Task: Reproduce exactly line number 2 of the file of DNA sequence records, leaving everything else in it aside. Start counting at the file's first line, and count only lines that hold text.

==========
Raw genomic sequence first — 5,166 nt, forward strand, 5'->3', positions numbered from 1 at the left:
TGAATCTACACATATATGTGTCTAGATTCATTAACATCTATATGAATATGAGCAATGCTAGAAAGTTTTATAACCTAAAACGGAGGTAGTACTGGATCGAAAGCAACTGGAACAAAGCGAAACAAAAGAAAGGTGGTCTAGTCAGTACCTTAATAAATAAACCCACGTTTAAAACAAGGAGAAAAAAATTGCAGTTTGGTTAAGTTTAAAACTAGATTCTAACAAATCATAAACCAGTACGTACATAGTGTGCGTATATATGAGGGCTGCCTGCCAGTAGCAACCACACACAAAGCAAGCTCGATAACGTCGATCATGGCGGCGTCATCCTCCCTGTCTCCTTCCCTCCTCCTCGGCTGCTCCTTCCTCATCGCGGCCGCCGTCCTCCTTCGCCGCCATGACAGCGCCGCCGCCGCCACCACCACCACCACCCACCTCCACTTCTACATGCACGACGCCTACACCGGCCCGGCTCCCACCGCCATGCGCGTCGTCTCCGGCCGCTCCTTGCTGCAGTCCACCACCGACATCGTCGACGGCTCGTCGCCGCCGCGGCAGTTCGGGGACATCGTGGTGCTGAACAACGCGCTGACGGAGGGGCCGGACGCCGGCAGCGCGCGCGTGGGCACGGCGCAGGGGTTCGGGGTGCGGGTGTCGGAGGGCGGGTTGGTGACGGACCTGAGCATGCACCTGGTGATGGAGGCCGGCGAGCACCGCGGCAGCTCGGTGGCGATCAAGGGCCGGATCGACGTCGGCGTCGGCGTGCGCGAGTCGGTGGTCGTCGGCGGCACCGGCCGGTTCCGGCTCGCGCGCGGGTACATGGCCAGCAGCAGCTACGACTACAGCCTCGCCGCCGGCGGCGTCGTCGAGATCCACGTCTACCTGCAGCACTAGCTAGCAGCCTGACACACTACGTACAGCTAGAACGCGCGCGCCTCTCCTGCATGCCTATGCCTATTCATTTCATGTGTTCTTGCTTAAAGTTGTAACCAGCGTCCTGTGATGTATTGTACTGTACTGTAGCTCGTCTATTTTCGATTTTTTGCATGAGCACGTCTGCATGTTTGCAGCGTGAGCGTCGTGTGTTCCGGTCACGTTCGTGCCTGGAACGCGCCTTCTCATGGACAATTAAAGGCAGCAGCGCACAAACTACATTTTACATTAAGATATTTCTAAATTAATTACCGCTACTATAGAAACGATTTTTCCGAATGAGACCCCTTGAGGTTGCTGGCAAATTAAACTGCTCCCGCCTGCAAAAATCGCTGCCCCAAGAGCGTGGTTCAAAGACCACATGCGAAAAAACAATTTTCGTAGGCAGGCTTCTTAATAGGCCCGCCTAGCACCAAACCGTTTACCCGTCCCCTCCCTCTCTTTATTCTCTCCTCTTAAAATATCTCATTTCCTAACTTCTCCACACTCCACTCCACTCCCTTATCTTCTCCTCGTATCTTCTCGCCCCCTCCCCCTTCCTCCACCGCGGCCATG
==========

TGAATCTACACATATATGTGTCTAGATTCATTAACATCTATATGAATATGAGCAATGCTAGAAAGTTTTATAACCTAAAACGGAGGTAGTACTGGATCGAAAGCAACTGGAACAAAGCGAAACAAAAGAAAGGTGGTCTAGTCAGTACCTTAATAAATAAACCCACGTTTAAAACAAGGAGAAAAAAATTGCAGTTTGGTTAAGTTTAAAACTAGATTCTAACAAATCATAAACCAGTACGTACATAGTGTGCGTATATATGAGGGCTGCCTGCCAGTAGCAACCACACACAAAGCAAGCTCGATAACGTCGATCATGGCGGCGTCATCCTCCCTGTCTCCTTCCCTCCTCCTCGGCTGCTCCTTCCTCATCGCGGCCGCCGTCCTCCTTCGCCGCCATGACAGCGCCGCCGCCGCCACCACCACCACCACCCACCTCCACTTCTACATGCACGACGCCTACACCGGCCCGGCTCCCACCGCCATGCGCGTCGTCTCCGGCCGCTCCTTGCTGCAGTCCACCACCGACATCGTCGACGGCTCGTCGCCGCCGCGGCAGTTCGGGGACATCGTGGTGCTGAACAACGCGCTGACGGAGGGGCCGGACGCCGGCAGCGCGCGCGTGGGCACGGCGCAGGGGTTCGGGGTGCGGGTGTCGGAGGGCGGGTTGGTGACGGACCTGAGCATGCACCTGGTGATGGAGGCCGGCGAGCACCGCGGCAGCTCGGTGGCGATCAAGGGCCGGATCGACGTCGGCGTCGGCGTGCGCGAGTCGGTGGTCGTCGGCGGCACCGGCCGGTTCCGGCTCGCGCGCGGGTACATGGCCAGCAGCAGCTACGACTACAGCCTCGCCGCCGGCGGCGTCGTCGAGATCCACGTCTACCTGCAGCACTAGCTAGCAGCCTGACACACTACGTACAGCTAGAACGCGCGCGCCTCTCCTGCATGCCTATGCCTATTCATTTCATGTGTTCTTGCTTAAAGTTGTAACCAGCGTCCTGTGATGTATTGTACTGTACTGTAGCTCGTCTATTTTCGATTTTTTGCATGAGCACGTCTGCATGTTTGCAGCGTGAGCGTCGTGTGTTCCGGTCACGTTCGTGCCTGGAACGCGCCTTCTCATGGACAATTAAAGGCAGCAGCGCACAAACTACATTTTACATTAAGATATTTCTAAATTAATTACCGCTACTATAGAAACGATTTTTCCGAATGAGACCCCTTGAGGTTGCTGGCAAATTAAACTGCTCCCGCCTGCAAAAATCGCTGCCCCAAGAGCGTGGTTCAAAGACCACATGCGAAAAAACAATTTTCGTAGGCAGGCTTCTTAATAGGCCCGCCTAGCACCAAACCGTTTACCCGTCCCCTCCCTCTCTTTATTCTCTCCTCTTAAAATATCTCATTTCCTAACTTCTCCACACTCCACTCCACTCCCTTATCTTCTCCTCGTATCTTCTCGCCCCCTCCCCCTTCCTCCACCGCGGCCATG